2

You seem to be confused a bit about how Firestore stores data and what Google is suggesting you do. What is the problem? You are backing up a bucket inside other bucket. This is not correct. Firestore stores its data inside some sort of mostly opaque database format. If you are copying this out to a GCS bucket, that really is an export into a different ...


2

On top of protecting your root account as best as you can, you should be able to reduce the risk of such resource deletion if you have more than 1 resource to protect. For example if all AWS resources you had to protect were 2 RDS database servers, you could create 2 other accounts that have access to only copy the snapshots of one of your database servers ...


2

Corey's answer ended up inspiring me to take another look at the plugins available, this time considering anything that could be applied to jobs as a post-build step. I found AWS CloudWatch Logs Publisher Plugin, which is a post-build step that pushes your logs to CloudWatch. Not quite the destination we originally had in mind, but it worked for us. Easy ...


1

Coincidentally I had to do something very similar yesterday. This is the script I used: #!/bin/bash -e VAULT_NAME=... # put your Backup Vault name here for ARN in $(aws backup list-recovery-points-by-backup-vault --backup-vault-name "${​​​​​​​VAULT_NAME}​​​​​​​" --query 'RecoveryPoints[].RecoveryPointArn' --output text); do echo "...


1

As I see in Velero code (version: v.1.5.3), the backups can have the following phases: New FailedValidation InProgress Completed PartiallyFailed Failed Deleting see: https://github.com/vmware-tanzu/velero/blob/v1.5.3/pkg/apis/velero/v1/backup.go#L195 Restores have these phases: New FailedValidation InProgress Completed PartiallyFailed Failed see: https://...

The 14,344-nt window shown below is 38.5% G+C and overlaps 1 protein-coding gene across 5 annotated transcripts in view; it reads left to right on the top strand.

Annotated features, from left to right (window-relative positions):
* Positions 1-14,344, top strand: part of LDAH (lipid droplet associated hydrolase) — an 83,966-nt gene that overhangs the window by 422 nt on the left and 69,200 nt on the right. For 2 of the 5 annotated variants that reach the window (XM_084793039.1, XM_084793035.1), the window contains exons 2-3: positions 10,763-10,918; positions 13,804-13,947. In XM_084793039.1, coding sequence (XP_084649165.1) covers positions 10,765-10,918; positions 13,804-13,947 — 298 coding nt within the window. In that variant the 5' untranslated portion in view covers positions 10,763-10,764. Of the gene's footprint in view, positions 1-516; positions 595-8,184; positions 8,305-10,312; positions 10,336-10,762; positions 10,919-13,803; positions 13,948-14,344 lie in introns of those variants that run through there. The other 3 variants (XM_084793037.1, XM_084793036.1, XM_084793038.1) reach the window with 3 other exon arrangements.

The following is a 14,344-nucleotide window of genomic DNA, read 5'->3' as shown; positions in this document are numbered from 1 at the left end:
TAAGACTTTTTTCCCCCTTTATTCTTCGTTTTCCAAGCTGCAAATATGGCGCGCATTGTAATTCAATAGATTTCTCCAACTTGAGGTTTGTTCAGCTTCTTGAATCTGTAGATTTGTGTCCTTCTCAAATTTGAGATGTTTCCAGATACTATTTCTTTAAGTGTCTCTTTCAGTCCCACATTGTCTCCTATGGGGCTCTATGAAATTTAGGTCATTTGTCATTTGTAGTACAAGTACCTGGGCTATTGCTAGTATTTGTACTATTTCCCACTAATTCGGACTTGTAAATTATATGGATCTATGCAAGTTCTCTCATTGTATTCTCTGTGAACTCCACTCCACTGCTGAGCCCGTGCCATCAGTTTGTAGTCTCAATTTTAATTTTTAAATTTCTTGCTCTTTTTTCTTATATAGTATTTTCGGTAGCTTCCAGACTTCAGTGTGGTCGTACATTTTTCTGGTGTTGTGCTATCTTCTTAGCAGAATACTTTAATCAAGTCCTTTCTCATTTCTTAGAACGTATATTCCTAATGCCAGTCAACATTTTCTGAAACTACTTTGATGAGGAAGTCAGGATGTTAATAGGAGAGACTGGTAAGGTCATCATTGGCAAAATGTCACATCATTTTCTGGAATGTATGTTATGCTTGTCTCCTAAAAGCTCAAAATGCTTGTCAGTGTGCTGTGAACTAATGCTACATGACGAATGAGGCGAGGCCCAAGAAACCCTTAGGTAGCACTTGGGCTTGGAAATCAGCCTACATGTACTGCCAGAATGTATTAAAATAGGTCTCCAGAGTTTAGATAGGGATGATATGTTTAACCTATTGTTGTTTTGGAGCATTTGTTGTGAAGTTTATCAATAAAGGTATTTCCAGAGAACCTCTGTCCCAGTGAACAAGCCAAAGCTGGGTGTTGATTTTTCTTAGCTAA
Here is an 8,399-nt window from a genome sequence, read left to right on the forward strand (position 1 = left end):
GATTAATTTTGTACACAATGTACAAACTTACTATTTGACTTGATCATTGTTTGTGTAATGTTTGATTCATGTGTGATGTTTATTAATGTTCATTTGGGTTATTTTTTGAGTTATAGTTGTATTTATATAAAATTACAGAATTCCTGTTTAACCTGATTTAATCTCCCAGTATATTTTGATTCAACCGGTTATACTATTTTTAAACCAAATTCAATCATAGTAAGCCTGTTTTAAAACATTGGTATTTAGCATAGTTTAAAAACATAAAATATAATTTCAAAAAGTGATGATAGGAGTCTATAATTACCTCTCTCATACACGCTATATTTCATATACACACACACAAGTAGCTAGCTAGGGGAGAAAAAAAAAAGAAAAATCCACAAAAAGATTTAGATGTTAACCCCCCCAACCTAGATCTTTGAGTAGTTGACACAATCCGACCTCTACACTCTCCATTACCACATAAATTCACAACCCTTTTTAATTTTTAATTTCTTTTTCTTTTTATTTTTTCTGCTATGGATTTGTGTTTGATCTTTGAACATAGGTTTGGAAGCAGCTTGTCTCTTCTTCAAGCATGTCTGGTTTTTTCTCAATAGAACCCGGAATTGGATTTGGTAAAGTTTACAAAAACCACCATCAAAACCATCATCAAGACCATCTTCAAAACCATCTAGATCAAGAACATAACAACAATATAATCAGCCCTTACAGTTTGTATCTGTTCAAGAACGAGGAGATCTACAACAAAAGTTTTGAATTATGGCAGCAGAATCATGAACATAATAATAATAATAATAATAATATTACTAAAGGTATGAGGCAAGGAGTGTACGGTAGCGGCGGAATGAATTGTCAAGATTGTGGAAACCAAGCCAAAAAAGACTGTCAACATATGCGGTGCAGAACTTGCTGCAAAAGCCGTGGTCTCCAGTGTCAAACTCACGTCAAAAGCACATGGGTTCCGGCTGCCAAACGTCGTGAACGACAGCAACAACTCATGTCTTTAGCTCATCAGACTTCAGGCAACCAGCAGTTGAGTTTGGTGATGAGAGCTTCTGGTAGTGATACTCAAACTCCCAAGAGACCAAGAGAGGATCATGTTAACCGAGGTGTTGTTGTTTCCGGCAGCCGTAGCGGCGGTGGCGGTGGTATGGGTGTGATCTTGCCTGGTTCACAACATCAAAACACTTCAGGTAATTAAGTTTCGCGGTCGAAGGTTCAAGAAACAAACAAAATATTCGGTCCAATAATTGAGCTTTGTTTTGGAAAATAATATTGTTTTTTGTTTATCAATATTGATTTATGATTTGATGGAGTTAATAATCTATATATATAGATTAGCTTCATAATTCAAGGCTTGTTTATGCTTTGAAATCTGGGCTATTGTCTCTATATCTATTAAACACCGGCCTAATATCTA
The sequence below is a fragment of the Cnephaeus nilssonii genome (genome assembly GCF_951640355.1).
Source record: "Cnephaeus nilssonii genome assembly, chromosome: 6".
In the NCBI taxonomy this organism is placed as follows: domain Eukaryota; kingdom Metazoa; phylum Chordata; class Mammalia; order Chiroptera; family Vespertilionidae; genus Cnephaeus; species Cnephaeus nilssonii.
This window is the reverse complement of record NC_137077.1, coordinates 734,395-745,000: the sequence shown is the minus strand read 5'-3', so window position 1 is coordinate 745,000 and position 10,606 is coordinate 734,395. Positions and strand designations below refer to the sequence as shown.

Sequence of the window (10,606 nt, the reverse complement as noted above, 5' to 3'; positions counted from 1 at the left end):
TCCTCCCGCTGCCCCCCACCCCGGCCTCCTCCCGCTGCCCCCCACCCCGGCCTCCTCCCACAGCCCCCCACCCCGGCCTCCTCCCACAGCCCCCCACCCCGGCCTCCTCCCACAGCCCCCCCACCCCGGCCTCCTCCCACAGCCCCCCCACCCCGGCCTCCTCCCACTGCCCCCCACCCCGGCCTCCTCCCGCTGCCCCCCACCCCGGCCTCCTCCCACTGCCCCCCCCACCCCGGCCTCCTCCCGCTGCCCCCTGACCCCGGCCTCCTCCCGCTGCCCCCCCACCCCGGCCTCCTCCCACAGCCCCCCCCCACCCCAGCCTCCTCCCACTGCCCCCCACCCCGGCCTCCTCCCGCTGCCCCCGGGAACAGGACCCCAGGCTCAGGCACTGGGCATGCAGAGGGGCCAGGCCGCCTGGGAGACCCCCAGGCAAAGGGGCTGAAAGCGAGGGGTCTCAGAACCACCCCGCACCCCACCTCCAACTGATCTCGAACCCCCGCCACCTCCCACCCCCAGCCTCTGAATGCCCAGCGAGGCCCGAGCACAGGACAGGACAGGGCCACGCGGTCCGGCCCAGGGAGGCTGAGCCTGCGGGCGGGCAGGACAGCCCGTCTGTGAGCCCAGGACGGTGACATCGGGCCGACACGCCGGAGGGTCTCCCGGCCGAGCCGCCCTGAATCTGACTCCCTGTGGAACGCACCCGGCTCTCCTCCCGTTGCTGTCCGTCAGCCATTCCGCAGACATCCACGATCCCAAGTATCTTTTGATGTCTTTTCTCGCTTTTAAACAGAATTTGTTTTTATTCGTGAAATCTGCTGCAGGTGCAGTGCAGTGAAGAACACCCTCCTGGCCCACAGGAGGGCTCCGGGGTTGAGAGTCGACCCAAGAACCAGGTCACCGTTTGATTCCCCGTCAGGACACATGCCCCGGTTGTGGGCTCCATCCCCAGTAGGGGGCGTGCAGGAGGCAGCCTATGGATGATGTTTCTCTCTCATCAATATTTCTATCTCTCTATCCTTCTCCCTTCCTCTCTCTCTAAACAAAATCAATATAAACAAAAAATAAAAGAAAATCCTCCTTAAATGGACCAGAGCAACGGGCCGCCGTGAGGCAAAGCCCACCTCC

1

While I haven't tried this, I suppose a solution would be to have a regular pipeline (this should work in either build or release pipelines) that would check out your repo (as it's default first step) then some scripted command that adds the desired remote and pushes to it. Some pitfalls I could see you running into: issues with the state of the agent work ...


1

All you need is a backup of the postgres database and the projects (to be safe but they should be rebuildable by pulling them again from your VCS in most cases). Exporting an ovf of you full vm is really an overkill IMHO. Copying the volumes (pgdata and projects) is by far the simplest solution (the one I actually use). You simply have to put the folders ...


1

First chef runs as often as you configure it to do. Second Chef is a configuration management system and not a crontab or an orchestration system. Use chef to configure cron (that can not be not an option, try to find out why this is not considered) for your backup using consul-template to retrieve the secret from vault. Don't use Chef to run the backups ...


1

In terms of S3, for increased durability, consider cross region replication as an option if you want to increase the durability. AWS also provides their AWS Backup service you might investigate. I'm not certain of any benefit to transferring large amounts of data for durability to another provider. You'll pay a lot more for transfer, and it won't be ...


1

I needed to migrate a Jenkins from one Windows Server instance to another. Finally I managed to do it like that: Stop the Jenkins service (if you can afford it) Copy the entire Jenkins folder (by default C:\Program Files x86\Jenkins) Paste onto the new instance Go inside the directory and run jenkins.exe install This will register the freshly pasted ...